4 Steps to Isolate Your Analytics Data From COVID-19 Distortions

Quick Summary: All of these steps can help your analytics data better showcase the current events of your business.

In times of uncertainty, it is important to stay calm and protect those things that we have control over––like our analytics data.  Being part of the leadership of a business, I’m required to not just look at today and what is needed now, but also look into the future and anticipate needs.  The one thing that I know will be a constant in the future, is that the data will be here for us to analyze and respond to. However, you need to be sure that your data has not been skewed with the recent business challenges so that you can make well-formed decisions.  Below are 4 areas that everyone responsible for data analysis on your website needs to look into and consider.

1. Annotate all views in Google Analytics Data

Google Analytics has the ability for you to create notes and reminders to yourself about what is happening in your world.  If you aren’t already using annotations (I’ll yell at you another day about that), you really should be doing so now. A simple note indicating that the start of the US Coronavirus panic started on March 15.  You may also need to indicate when it started in different geographic regions around the world if you are a global company as well. You can add as many annotations as you want. There is no limit. 

There are a couple of different ways to make annotations.  The easiest is to open Google Analytics.  

  1. Go to Acquisition > All Traffic > Channels
  2. Click on the small, pull-down bar with the down arrow that sits just below the dates on the Explorer chart.
  3. On the right side of the grey bar, click on “+ Create new annotation”.  A box will appear.
  4. Change the date if needed.
  5. Enter in your note.
  6. Select whether you want this to be a private note just for your login, or shared with everyone that has access to that view.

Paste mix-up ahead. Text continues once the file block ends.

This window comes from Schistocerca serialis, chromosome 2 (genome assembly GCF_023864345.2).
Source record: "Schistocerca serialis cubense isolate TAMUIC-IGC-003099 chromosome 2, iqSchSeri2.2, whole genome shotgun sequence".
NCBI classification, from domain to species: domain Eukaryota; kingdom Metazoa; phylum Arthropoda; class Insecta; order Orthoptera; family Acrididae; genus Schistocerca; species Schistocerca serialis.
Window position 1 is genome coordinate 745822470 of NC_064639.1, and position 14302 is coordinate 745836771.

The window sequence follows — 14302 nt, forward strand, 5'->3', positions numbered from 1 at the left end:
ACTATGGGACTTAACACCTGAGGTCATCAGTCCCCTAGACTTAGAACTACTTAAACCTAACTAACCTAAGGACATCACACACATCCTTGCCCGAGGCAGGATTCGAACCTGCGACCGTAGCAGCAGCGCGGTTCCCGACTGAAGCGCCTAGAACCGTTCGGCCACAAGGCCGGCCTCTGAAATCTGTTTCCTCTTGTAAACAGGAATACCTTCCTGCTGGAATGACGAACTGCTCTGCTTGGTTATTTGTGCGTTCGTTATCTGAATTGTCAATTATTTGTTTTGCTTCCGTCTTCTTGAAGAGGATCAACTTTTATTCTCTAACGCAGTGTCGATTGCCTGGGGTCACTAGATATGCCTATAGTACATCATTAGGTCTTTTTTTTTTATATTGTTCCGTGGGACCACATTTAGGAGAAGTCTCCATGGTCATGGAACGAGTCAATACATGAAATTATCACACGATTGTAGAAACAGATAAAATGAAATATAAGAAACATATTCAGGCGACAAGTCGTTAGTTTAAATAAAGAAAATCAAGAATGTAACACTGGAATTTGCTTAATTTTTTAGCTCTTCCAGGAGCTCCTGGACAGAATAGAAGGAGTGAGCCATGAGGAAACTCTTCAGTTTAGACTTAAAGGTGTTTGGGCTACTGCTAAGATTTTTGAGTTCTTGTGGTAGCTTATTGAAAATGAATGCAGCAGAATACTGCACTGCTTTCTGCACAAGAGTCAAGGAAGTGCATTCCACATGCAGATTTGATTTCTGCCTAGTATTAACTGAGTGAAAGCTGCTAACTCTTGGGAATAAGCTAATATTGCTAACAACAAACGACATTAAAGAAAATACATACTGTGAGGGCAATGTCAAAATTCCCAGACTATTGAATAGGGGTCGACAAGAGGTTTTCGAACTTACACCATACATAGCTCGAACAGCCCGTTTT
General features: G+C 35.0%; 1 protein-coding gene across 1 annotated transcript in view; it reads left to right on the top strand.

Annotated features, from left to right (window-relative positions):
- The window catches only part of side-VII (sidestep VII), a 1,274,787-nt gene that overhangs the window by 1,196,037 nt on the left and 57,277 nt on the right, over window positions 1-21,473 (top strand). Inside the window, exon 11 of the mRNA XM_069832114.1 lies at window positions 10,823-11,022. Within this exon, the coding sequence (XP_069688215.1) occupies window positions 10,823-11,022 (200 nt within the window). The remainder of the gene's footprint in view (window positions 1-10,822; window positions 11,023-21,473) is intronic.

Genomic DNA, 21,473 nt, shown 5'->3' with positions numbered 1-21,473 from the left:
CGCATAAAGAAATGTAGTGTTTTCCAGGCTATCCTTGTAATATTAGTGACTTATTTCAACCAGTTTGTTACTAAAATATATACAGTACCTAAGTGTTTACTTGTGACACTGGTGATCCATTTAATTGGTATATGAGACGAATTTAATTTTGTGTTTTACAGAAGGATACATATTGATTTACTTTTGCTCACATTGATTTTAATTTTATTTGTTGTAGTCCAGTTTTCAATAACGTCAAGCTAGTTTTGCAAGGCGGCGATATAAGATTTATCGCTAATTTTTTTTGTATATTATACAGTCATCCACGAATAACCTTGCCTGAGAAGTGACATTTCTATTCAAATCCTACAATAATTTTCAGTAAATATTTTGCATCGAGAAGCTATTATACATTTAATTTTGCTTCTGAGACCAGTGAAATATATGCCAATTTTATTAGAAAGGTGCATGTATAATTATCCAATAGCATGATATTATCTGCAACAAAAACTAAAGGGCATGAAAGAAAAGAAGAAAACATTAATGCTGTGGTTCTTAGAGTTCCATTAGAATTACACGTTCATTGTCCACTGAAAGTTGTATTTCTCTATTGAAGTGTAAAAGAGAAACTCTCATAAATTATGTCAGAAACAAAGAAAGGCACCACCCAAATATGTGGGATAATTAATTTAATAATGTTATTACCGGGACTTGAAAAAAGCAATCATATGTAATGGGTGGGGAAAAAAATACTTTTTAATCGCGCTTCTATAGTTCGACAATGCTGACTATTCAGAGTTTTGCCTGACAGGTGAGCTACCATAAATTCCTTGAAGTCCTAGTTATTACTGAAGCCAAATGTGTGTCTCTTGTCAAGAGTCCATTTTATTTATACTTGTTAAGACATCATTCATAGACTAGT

7. Click save.
Screenshot of GA instructions

2. Filter Out Traffic through your VPN in Google Analytics

If your office has a VPN, you should be using that to conduct your business.  You should already be filtering out all traffic coming from your internal IP addresses.  If not, you should be (again, I will yell at you another day for this).  

This will prevent a couple of problems. 

  1. You will only see non-employee traffic to your website.  Otherwise, you might see a spike and incorrectly believe that you are about to see an increase in sales.
  2. You will be able to match the environment from before the pandemic when trying to do data analysis.

Filters for analytics data need to be set at the View level.  Once you are in the View you would like to add the filter to:

  1. Open the Admin Dashboard by clicking on the Gear in the lower left of the screen.
  2. On the far right column, select “Filters”
  3. Click the red “+Add Filter” button.
  4. Create a descriptive name like “Exclude VPN”
  5. Select the Filter Type of “Exclude”
  6. Select source “traffic from the IP addresses”
  7. Enter the IP address for users coming through your VPN.  Someone in your IT department should be able to give you this information.
  8. Verify the filter to understand how much traffic is coming through your VPN.
  9. Save.
GA filters

3. Filter out Analytics Data (or create a specific view) for Coronavirus related pages.

If you have specific pages that are dedicated to coronavirus, you may want to filter out the traffic to them in your main view and then have a specific view that only deals with those pages.  This would give you visibility into the traffic to those pages but not allow it to affect bounce rates, new users, conversion rates that we in digital marketing rely on to make decisions.

You would follow the same process as above, except choose “Custom” in Filter Type and fill in the relevant information based on how your page structure or naming structure is setup.

4. Check your Keywords in PPC

Make sure you aren’t wasting ad spend on keywords that may be closely related to the coronavirus but aren’t really the types of searches that you want to attract.  So review recent history and add in negative keywords as needed.  

To see what keywords users are using to see your ads, open Google Ads:

  1. Click on Keywords on the left navigation
  2. Then choose “Search Terms” across the top navigation
  3. Then look down the search terms to see if there are any words that you should add to your negative keyword list.
Instructions to find PPC keywords

This step may not be relevant to many of you in this specific case but should be a step that you or your PPC provider are performing regularly.  

All of these steps can help your analytics data better showcase the current events of your business.  You will thank yourself in the future when you can say with confidence how this global event has impacted your business.

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